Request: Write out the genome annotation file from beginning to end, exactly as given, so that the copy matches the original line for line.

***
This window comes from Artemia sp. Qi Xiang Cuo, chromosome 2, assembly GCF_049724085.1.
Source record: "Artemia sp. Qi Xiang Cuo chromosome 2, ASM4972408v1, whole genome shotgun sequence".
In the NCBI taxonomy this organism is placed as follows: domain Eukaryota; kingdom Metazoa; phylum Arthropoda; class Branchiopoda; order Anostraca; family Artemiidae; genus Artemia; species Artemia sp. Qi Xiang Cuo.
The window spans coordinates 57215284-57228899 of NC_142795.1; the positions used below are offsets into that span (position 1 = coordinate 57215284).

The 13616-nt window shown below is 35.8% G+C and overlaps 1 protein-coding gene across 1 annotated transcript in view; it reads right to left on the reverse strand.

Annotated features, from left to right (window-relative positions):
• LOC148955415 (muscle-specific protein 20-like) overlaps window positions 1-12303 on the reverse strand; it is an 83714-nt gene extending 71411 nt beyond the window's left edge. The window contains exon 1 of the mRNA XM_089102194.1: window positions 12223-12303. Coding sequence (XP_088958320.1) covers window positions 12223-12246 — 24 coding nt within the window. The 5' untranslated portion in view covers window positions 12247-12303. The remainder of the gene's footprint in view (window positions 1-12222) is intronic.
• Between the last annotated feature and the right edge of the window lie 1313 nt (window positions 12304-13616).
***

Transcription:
This window comes from Artemia sp. Qi Xiang Cuo, chromosome 2, assembly GCF_049724085.1.
Source record: "Artemia sp. Qi Xiang Cuo chromosome 2, ASM4972408v1, whole genome shotgun sequence".
In the NCBI taxonomy this organism is placed as follows: domain Eukaryota; kingdom Metazoa; phylum Arthropoda; class Branchiopoda; order Anostraca; family Artemiidae; genus Artemia; species Artemia sp. Qi Xiang Cuo.
The window spans coordinates 57215284-57228899 of NC_142795.1; the positions used below are offsets into that span (position 1 = coordinate 57215284).

The 13616-nt window shown below is 35.8% G+C and overlaps 1 protein-coding gene across 1 annotated transcript in view; it reads right to left on the reverse strand.

Annotated features, from left to right (window-relative positions):
• LOC148955415 (muscle-specific protein 20-like) overlaps window positions 1-12303 on the reverse strand; it is an 83714-nt gene extending 71411 nt beyond the window's left edge. The window contains exon 1 of the mRNA XM_089102194.1: window positions 12223-12303. Coding sequence (XP_088958320.1) covers window positions 12223-12246 — 24 coding nt within the window. The 5' untranslated portion in view covers window positions 12247-12303. The remainder of the gene's footprint in view (window positions 1-12222) is intronic.
• Between the last annotated feature and the right edge of the window lie 1313 nt (window positions 12304-13616).